On the verge of ‘bankruptcy’, Nepal Airlines seeks bailout

    SANGAM PRASAIN, Nov 16 2018
    Less than four months after making the largest jet purchase in the history of Nepali aviation, Nepal Airlines Corporation, which was on a mission to reclaim its long-lost glory, said it is running out of cash and teetering on the edge of bankruptcy.
    full story »

    Swiss bankroll leaders’ Bangkok junket

    • Second-rung leaders from the major parties will spend six days discussing transitional justice
    Binod Ghimire, Nov 16 2018

    A team of second-rung leaders is flying to Bangkok on Swiss government funding in an initiative officials say could bring together major political parties on transitional justice.

    A senior official at the Swiss Embassy in Kathmandu confirmed to the Post
    that about 12 people, including six influential leaders from the Nepal Communist Party (NCP) and the Nepali Congress, will be in Bangkok for six days starting November 25.

    NCP leaders Subas Nembang, Bhim Rawal, Barsha Man Pun and Shakti Basnet and Nepali Congress leaders Ramesh Lekhak and Minendra Rijal are among those leaving for Thailand.

    Accompanying them will be human rights activist and adviser to the President Sushil Pyakurel. The Swiss official said Nembang, Rawal, Lekhak, Rijal and Pyakurel have confirmed their participation and the embassy is awaiting confirmation from others, including members of the civil society.

    The sponsored junket comes at a time when a section of civil society members is working with top leaders from the major parties to move forward the process of transitional justice.

    The Swiss Embassy is already supporting a section of civil society leaders’ attempt to organise conflict victims and help them come up with a unanimous voice on demands for justice.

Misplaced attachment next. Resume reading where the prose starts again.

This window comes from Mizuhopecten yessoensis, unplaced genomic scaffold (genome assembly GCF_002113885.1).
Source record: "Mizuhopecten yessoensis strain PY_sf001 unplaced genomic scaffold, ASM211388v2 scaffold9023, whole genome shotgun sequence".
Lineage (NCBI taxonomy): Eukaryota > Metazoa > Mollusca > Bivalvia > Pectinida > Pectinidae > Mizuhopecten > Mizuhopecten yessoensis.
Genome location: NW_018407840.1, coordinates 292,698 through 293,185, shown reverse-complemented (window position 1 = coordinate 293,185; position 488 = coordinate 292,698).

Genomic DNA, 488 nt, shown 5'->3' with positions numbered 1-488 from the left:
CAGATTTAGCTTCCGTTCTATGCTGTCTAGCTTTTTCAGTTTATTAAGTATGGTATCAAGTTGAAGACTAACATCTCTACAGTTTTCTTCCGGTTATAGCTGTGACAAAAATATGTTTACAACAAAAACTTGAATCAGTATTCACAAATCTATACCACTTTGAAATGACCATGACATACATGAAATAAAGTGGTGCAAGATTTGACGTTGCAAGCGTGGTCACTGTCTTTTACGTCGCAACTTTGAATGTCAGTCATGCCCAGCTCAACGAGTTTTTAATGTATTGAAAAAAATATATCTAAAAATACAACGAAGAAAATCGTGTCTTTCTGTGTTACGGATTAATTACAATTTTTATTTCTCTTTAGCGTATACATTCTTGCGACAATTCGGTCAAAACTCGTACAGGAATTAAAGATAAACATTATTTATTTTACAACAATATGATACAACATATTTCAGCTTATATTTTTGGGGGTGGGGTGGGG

A former senior government official told the Post that the leaders’ participation in the trip begins the process of forging common understanding among the parties and forming a political mechanism to facilitate the transitional justice process.
    The official, who spoke on condition of anonymity, warned that the Swiss initiative could ignite competition among other governments and the international agencies to influence the process.

    “Unwanted international concern could derail the process further,” the official said. “It should be clear that the lesser the foreign influence, the easier we can conclude the ongoing process.”

    Defending the programme, Swiss officials said their government was clear that the transitional justice process should be driven by Nepal itself and that it was only extending support when required.

    Talking to the Post, Tshewang Ngudup, a political adviser at the Swiss Embassy, said the programme was supported by Dealing with the Past, a division of the Swiss Federal Department of Foreign Affairs which works with countries around the world to address issues of human rights and infringement on international humanitarian laws.

    Supporting Nepal’s transitional justice process is one of the major strategies of the Swiss government, which aided the peace process since its beginning in 2006. The country’s three-year strategy for Nepal, Swiss Cooperation Strategy 2018-21, envisions providing support both to the victims and the government in establishing lasting peace.

    The only other country attending the Bangkok event is the Philippines, whose representatives will interact with Nepali leaders and share their experiences on transitional justice and reconciliation.

    Three international experts from Switzerland, South Africa and the Philippines are scheduled to speak on transitional justice.

    “The programme will basically be a learning and sharing platform,” Ngudup told the Post. He said Bangkok was chosen for the event as it would be a convenient location for the participants. NC leader Rijal said they expect to learn different aspects of transitional justice and practices around the world.